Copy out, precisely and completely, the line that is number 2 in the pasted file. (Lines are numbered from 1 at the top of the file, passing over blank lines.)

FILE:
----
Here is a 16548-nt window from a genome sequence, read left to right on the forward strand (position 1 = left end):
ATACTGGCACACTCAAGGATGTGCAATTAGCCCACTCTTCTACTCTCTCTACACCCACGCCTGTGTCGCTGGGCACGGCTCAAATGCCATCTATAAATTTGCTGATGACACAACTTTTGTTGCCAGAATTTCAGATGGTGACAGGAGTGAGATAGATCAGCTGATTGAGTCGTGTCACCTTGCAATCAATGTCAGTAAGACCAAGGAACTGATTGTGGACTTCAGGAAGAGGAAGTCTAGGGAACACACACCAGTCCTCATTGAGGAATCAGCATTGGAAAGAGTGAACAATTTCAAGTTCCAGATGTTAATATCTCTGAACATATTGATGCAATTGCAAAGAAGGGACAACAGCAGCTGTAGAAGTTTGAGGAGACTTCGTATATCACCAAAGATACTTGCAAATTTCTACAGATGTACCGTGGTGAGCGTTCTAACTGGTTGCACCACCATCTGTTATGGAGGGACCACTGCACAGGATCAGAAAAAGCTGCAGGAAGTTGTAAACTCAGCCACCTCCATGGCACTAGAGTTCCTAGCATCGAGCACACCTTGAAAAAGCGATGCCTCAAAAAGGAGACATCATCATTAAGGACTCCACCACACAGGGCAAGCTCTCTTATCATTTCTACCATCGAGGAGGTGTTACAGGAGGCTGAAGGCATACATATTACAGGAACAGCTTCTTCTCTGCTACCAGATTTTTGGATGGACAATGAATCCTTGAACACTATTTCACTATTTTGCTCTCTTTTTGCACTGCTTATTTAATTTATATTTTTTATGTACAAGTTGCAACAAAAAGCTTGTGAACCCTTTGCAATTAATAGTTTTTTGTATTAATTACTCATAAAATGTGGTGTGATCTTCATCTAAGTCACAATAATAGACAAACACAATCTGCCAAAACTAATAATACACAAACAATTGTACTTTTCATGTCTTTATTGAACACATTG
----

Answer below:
ATACTGGCACACTCAAGGATGTGCAATTAGCCCACTCTTCTACTCTCTCTACACCCACGCCTGTGTCGCTGGGCACGGCTCAAATGCCATCTATAAATTTGCTGATGACACAACTTTTGTTGCCAGAATTTCAGATGGTGACAGGAGTGAGATAGATCAGCTGATTGAGTCGTGTCACCTTGCAATCAATGTCAGTAAGACCAAGGAACTGATTGTGGACTTCAGGAAGAGGAAGTCTAGGGAACACACACCAGTCCTCATTGAGGAATCAGCATTGGAAAGAGTGAACAATTTCAAGTTCCAGATGTTAATATCTCTGAACATATTGATGCAATTGCAAAGAAGGGACAACAGCAGCTGTAGAAGTTTGAGGAGACTTCGTATATCACCAAAGATACTTGCAAATTTCTACAGATGTACCGTGGTGAGCGTTCTAACTGGTTGCACCACCATCTGTTATGGAGGGACCACTGCACAGGATCAGAAAAAGCTGCAGGAAGTTGTAAACTCAGCCACCTCCATGGCACTAGAGTTCCTAGCATCGAGCACACCTTGAAAAAGCGATGCCTCAAAAAGGAGACATCATCATTAAGGACTCCACCACACAGGGCAAGCTCTCTTATCATTTCTACCATCGAGGAGGTGTTACAGGAGGCTGAAGGCATACATATTACAGGAACAGCTTCTTCTCTGCTACCAGATTTTTGGATGGACAATGAATCCTTGAACACTATTTCACTATTTTGCTCTCTTTTTGCACTGCTTATTTAATTTATATTTTTTATGTACAAGTTGCAACAAAAAGCTTGTGAACCCTTTGCAATTAATAGTTTTTTGTATTAATTACTCATAAAATGTGGTGTGATCTTCATCTAAGTCACAATAATAGACAAACACAATCTGCCAAAACTAATAATACACAAACAATTGTACTTTTCATGTCTTTATTGAACACATTG